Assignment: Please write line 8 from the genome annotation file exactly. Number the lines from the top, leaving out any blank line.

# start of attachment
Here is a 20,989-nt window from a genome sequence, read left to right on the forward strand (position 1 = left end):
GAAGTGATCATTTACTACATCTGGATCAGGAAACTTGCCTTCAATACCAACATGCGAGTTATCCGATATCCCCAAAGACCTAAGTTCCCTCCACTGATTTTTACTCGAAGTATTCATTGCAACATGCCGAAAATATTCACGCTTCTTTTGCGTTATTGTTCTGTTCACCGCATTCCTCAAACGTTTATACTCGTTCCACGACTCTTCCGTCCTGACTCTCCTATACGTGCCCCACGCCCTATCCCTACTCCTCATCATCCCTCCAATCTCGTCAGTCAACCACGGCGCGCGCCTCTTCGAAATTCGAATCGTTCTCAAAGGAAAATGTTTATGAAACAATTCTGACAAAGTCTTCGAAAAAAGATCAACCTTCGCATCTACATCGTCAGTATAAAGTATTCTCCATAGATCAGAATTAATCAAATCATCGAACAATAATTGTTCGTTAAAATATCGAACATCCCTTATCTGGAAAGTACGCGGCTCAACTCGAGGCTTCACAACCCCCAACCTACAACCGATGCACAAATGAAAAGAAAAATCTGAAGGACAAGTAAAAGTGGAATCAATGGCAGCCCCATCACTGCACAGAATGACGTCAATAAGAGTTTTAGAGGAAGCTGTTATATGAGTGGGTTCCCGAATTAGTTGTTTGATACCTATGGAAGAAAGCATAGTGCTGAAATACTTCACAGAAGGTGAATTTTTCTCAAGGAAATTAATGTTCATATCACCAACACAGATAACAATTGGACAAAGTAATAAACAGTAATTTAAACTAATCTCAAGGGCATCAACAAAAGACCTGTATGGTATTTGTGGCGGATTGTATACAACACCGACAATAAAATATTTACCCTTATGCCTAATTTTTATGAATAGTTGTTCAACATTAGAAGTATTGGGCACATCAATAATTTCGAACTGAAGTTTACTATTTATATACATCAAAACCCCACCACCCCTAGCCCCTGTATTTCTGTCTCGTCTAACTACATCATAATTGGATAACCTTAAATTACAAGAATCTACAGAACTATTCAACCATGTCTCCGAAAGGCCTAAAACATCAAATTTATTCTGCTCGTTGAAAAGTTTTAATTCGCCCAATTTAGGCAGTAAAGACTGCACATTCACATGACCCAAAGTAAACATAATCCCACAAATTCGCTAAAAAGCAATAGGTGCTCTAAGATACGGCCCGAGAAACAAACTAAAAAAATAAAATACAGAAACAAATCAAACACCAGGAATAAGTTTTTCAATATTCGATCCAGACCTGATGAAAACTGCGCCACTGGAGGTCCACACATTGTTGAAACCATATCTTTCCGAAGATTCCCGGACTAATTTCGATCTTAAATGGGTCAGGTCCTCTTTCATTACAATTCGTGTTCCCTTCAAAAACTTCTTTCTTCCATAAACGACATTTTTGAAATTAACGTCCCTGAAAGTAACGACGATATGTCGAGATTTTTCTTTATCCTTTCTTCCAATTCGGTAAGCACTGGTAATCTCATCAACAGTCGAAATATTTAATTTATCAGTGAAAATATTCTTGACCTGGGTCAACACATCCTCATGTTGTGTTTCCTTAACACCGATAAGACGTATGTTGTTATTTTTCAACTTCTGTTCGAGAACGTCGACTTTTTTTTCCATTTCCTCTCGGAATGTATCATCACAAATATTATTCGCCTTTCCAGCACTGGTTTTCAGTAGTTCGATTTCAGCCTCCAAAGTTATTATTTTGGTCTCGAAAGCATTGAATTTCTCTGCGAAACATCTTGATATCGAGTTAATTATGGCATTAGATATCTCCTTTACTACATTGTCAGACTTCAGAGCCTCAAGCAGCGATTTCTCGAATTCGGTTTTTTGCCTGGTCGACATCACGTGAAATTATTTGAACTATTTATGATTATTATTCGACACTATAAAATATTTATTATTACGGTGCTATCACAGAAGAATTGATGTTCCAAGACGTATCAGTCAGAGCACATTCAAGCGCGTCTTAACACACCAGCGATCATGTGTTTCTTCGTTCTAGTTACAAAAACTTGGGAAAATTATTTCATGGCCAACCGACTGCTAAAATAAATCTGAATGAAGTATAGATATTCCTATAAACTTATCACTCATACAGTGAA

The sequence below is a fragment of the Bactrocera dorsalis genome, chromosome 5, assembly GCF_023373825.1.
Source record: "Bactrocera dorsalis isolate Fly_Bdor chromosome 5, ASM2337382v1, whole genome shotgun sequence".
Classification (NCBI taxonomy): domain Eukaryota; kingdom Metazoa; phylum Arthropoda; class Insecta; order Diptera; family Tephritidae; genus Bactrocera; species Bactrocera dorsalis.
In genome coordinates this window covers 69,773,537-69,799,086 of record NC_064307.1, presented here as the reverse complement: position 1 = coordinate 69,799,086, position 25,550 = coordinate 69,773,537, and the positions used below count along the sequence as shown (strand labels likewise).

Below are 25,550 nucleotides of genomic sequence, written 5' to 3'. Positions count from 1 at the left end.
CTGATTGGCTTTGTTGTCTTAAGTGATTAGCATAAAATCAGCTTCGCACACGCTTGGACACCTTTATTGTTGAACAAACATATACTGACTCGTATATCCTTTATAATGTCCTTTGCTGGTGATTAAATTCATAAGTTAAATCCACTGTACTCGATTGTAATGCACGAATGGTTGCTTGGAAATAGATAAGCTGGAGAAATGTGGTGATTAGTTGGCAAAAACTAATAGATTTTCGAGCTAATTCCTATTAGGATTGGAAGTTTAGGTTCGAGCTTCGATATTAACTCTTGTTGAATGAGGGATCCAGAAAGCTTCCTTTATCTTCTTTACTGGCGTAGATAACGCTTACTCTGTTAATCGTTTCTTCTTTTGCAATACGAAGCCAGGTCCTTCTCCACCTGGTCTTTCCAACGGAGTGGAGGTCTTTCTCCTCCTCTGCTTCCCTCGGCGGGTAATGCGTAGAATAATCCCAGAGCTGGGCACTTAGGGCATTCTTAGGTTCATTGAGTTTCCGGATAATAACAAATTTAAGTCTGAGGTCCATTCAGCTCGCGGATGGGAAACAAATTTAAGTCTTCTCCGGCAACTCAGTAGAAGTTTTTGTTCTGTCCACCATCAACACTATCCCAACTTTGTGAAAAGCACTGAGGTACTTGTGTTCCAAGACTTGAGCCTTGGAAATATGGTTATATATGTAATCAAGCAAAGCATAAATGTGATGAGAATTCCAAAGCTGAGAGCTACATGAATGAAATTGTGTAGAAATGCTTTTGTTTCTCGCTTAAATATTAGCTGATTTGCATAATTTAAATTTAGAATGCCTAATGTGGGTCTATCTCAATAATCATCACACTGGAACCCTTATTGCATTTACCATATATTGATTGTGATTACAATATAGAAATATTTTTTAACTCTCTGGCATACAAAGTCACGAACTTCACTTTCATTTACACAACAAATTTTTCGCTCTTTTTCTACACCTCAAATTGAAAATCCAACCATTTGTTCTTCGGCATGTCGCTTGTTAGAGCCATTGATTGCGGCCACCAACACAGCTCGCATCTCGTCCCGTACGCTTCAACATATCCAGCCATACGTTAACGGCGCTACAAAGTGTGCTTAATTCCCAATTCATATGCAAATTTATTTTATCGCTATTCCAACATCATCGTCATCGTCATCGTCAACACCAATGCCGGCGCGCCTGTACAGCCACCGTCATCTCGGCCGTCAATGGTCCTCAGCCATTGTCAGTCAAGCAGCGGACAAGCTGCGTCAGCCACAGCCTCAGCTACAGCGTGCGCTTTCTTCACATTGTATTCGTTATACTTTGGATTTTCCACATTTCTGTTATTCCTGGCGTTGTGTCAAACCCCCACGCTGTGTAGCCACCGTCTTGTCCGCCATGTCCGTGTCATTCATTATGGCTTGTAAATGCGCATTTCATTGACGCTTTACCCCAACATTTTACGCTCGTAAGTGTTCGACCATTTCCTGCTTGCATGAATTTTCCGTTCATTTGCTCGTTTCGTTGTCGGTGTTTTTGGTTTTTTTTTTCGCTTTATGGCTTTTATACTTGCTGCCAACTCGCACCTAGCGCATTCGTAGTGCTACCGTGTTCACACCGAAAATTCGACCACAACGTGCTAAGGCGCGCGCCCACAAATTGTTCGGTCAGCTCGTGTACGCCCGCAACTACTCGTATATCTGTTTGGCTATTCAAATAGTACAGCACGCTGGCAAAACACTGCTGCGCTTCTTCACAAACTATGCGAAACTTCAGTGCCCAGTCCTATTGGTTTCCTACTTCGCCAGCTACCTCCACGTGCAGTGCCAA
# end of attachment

CTGATTGGCTTTGTTGTCTTAAGTGATTAGCATAAAATCAGCTTCGCACACGCTTGGACACCTTTATTGTTGAACAAACATATACTGACTCGTATATCCTTTATAATGTCCTTTGCTGGTGATTAAATTCATAAGTTAAATCCACTGTACTCGATTGTAATGCACGAATGGTTGCTTGGAAATAGATAAGCTGGAGAAATGTGGTGATTAGTTGGCAAAAACTAATAGATTTTCGAGCTAATTCCTATTAGGATTGGAAGTTTAGGTTCGAGCTTCGATATTAACTCTTGTTGAATGAGGGATCCAGAAAGCTTCCTTTATCTTCTTTACTGGCGTAGATAACGCTTACTCTGTTAATCGTTTCTTCTTTTGCAATACGAAGCCAGGTCCTTCTCCACCTGGTCTTTCCAACGGAGTGGAGGTCTTTCTCCTCCTCTGCTTCCCTCGGCGGGTAATGCGTAGAATAATCCCAGAGCTGGGCACTTAGGGCATTCTTAGGTTCATTGAGTTTCCGGATAATAACAAATTTAAGTCTGAGGTCCATTCAGCTCGCGGATGGGAAACAAATTTAAGTCTTCTCCGGCAACTCAGTAGAAGTTTTTGTTCTGTCCACCATCAACACTATCCCAACTTTGTGAAAAGCACTGAGGTACTTGTGTTCCAAGACTTGAGCCTTGGAAATATGGTTATATATGTAATCAAGCAAAGCATAAATGTGATGAGAATTCCAAAGCTGAGAGCTACATGAATGAAATTGTGTAGAAATGCTTTTGTTTCTCGCTTAAATATTAGCTGATTTGCATAATTTAAATTTAGAATGCCTAATGTGGGTCTATCTCAATAATCATCACACTGGAACCCTTATTGCATTTACCATATATTGATTGTGATTACAATATAGAAATATTTTTTAACTCTCTGGCATACAAAGTCACGAACTTCACTTTCATTTACACAACAAATTTTTCGCTCTTTTTCTACACCTCAAATTGAAAATCCAACCATTTGTTCTTCGGCATGTCGCTTGTTAGAGCCATTGATTGCGGCCACCAACACAGCTCGCATCTCGTCCCGTACGCTTCAACATATCCAGCCATACGTTAACGGCGCTACAAAGTGTGCTTAATTCCCAATTCATATGCAAATTTATTTTATCGCTATTCCAACATCATCGTCATCGTCATCGTCAACACCAATGCCGGCGCGCCTGTACAGCCACCGTCATCTCGGCCGTCAATGGTCCTCAGCCATTGTCAGTCAAGCAGCGGACAAGCTGCGTCAGCCACAGCCTCAGCTACAGCGTGCGCTTTCTTCACATTGTATTCGTTATACTTTGGATTTTCCACATTTCTGTTATTCCTGGCGTTGTGTCAAACCCCCACGCTGTGTAGCCACCGTCTTGTCCGCCATGTCCGTGTCATTCATTATGGCTTGTAAATGCGCATTTCATTGACGCTTTACCCCAACATTTTACGCTCGTAAGTGTTCGACCATTTCCTGCTTGCATGAATTTTCCGTTCATTTGCTCGTTTCGTTGTCGGTGTTTTTGGTTTTTTTTTTCGCTTTATGGCTTTTATACTTGCTGCCAACTCGCACCTAGCGCATTCGTAGTGCTACCGTGTTCACACCGAAAATTCGACCACAACGTGCTAAGGCGCGCGCCCACAAATTGTTCGGTCAGCTCGTGTACGCCCGCAACTACTCGTATATCTGTTTGGCTATTCAAATAGTACAGCACGCTGGCAAAACACTGCTGCGCTTCTTCACAAACTATGCGAAACTTCAGTGCCCAGTCCTATTGGTTTCCTACTTCGCCAGCTACCTCCACGTGCAGTGCCAA